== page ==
To combat rising rates of syphilis, chlamydia and gonorrhea, Los Angeles County officials will launch a public health campaign today that uses drink coasters, murals, sidewalk chalk art and other unconventional approaches to advertise the need to get tested.
The bilingual campaign is aimed at gay and bisexual men, African American women and Latinas, the groups most affected by the increase in sexually transmitted diseases, said Dr. Jonathan Fielding, director of the county Department of Public Health.
Syphilis in gay and bisexual men in Los Angeles County increased by 365% between 2001 and 2005, officials said.
In 2005, gay and bisexual men made up more than two-thirds of the county's roughly 1,200 syphilis cases.
Also in Los Angeles County, 67% of the 30,000 women with chlamydia and 65% of the 5,000 women reported to have gonorrhea were African American or Latinas, officials said.
The county will spend $1.3 million on the campaign, which is intended to reach "people who are not going to be watching mainstream television or reading the newspapers," Fielding said.
About half the budget will be used for advertising, including some traditional billboards and bus ads. The rest will be used for additional staff to handle the expected increase in testing and to track down sexual partners, as required by law, for treating sexually transmitted diseases.
The county Board of Supervisors ordered a new campaign last year upon hearing that syphilis cases rose sharply in 2005 after leveling off in the previous two years. It replaces a campaign called "Stop the Sores," which ran sporadically between 2002 and 2005 and featured a cartoon character syphilis sore named Phil.
Some local healthcare advocates criticized the Phil campaign as being less effective than one in San Francisco featuring a cartoon penis. But Fielding defended the campaign, saying that it might be responsible for the increase in the number of reported syphilis cases because it led to more people being tested.
"But we still haven't made the kind of progress that we absolutely need to make," Fielding added.
Craig E. Thompson, executive director of AIDS Project Los Angeles, praised the new campaign as being "sexier" and more likely to capture people's attention than the previous effort.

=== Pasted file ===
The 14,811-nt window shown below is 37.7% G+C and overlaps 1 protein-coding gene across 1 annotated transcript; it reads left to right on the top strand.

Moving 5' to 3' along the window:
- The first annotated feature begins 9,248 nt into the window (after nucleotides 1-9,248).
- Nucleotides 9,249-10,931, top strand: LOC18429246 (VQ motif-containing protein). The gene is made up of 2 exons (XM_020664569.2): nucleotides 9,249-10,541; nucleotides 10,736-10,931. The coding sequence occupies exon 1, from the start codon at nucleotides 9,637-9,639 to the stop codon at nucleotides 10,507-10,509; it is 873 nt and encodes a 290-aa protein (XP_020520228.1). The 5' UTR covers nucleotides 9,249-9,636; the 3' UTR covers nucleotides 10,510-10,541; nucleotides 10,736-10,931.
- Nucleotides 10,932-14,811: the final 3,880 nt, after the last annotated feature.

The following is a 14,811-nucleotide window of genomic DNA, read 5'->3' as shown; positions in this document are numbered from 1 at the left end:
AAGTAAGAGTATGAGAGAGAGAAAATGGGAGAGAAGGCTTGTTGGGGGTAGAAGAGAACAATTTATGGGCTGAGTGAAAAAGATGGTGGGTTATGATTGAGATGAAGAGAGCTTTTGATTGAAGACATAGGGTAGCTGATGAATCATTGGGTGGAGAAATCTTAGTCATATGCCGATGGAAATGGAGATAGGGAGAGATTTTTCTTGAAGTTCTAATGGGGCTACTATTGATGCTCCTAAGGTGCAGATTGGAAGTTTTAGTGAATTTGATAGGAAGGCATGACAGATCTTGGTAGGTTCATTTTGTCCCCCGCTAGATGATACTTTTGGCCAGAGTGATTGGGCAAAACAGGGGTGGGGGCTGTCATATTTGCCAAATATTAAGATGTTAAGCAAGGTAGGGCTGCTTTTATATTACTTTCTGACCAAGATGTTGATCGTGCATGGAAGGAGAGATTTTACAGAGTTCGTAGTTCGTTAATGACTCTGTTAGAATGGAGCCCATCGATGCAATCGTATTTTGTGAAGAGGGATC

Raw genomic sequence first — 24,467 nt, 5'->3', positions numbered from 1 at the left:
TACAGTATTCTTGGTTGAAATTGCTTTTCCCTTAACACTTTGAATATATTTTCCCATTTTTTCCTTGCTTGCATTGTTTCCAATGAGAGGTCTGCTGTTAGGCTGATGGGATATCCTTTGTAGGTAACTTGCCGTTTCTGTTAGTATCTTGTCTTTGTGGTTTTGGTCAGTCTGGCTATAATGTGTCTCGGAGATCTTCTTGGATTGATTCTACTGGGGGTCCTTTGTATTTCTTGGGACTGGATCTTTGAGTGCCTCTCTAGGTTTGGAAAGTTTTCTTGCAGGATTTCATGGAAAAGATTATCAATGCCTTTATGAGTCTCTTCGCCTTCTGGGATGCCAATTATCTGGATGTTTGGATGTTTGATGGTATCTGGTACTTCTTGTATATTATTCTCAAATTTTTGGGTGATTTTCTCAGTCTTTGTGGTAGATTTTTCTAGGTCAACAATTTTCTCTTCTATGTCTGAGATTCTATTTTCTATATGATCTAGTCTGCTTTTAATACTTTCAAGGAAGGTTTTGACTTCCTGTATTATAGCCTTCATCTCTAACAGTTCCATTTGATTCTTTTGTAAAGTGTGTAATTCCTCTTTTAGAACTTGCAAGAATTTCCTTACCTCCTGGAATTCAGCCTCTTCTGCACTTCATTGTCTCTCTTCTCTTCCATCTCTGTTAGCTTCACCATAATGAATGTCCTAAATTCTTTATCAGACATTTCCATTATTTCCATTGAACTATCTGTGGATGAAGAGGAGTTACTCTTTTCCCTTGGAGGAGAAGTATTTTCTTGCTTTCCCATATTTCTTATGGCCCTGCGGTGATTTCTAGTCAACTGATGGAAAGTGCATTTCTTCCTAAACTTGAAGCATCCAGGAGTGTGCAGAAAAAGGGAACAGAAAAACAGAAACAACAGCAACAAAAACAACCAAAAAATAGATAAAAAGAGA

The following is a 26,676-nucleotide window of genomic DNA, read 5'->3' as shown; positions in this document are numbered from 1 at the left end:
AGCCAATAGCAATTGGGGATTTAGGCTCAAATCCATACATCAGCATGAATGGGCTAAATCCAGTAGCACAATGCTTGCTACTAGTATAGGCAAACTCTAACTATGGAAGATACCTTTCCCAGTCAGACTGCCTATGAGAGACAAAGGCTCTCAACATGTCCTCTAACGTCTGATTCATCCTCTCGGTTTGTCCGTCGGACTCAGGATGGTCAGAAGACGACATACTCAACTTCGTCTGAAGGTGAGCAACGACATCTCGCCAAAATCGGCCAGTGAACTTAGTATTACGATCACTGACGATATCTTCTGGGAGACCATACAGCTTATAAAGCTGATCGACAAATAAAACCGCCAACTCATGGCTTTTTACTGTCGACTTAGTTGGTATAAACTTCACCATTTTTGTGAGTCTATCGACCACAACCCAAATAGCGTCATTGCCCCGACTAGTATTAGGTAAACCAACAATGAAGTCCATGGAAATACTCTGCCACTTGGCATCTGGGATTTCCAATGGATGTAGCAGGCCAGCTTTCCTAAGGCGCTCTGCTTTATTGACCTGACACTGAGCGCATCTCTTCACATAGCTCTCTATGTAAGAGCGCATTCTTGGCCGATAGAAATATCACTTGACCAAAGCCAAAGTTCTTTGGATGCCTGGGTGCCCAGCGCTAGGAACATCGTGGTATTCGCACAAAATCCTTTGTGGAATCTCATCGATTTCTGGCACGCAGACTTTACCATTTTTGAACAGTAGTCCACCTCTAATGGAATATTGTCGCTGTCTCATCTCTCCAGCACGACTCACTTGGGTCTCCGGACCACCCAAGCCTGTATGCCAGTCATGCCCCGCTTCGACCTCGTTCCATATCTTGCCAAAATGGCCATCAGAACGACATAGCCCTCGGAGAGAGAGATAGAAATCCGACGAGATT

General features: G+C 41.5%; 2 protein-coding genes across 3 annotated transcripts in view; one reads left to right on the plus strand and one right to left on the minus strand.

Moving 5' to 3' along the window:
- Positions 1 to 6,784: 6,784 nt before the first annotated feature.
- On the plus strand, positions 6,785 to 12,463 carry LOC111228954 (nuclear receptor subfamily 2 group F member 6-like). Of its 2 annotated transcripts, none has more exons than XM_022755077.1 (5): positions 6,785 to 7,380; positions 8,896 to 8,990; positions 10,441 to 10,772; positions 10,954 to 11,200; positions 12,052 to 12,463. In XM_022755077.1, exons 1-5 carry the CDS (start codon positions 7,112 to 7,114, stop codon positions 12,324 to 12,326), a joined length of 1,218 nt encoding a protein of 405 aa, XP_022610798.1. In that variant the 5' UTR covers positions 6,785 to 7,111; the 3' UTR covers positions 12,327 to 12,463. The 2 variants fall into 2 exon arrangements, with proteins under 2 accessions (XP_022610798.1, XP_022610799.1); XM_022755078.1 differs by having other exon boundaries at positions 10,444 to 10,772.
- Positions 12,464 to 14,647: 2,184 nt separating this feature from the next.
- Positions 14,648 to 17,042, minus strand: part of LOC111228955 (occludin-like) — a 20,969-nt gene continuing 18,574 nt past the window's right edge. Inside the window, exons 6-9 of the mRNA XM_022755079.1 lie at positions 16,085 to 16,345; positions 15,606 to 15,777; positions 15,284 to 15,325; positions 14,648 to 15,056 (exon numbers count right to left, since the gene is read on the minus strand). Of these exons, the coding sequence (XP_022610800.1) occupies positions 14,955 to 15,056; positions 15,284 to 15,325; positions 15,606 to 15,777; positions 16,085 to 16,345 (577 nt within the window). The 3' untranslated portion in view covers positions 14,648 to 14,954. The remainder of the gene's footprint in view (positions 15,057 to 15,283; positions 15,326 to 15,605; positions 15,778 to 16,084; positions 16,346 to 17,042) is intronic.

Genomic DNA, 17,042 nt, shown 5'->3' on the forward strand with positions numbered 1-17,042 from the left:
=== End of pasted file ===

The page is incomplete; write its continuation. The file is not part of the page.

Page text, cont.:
A typical poster in the new campaign features a man with a towel around his waist standing before a shower and the slogan, "Check Yourself: Don't Assume You're Coming Off Clean."
Thompson warned, however, that health promotions need to be "intensive, pervasive and last a long time."
"We go from campaign to campaign," he said. "Maybe we get people's attention for a while, then we don't have anything out there."
Michael Weinstein, president of AIDS Healthcare Foundation, also praised the new campaign as being better than the old one but faulted the county for not acting earlier to stop the rise in syphilis.
"We have to set up a system in which every sexually active person gets screened at least every six months, the same as having our teeth cleaned," he said.
The posters for chlamydia feature young black women and Latinas and the message: "I Know that hooking up can have a downside. That over 30,000 women in L.A. get chlamydia every year. That chlamydia is curable."
Chlamydia, the most commonly reported sexually transmitted infection in the country, is known as a silent disease because the bacteria often cause no immediate symptoms but can lead to long-term problems such as chronic pelvic pain and infertility.
Men can transmit the bacteria but seldom suffer complications.
Gonorrhea in women can also have mild or no symptoms but cause similar long-term problems.
Syphilis first appears as sores on the genitals but can go into a latent stage with no symptoms. It is treated with antibiotics if it is detected early but can lead to heart or brain infections if it is untreated.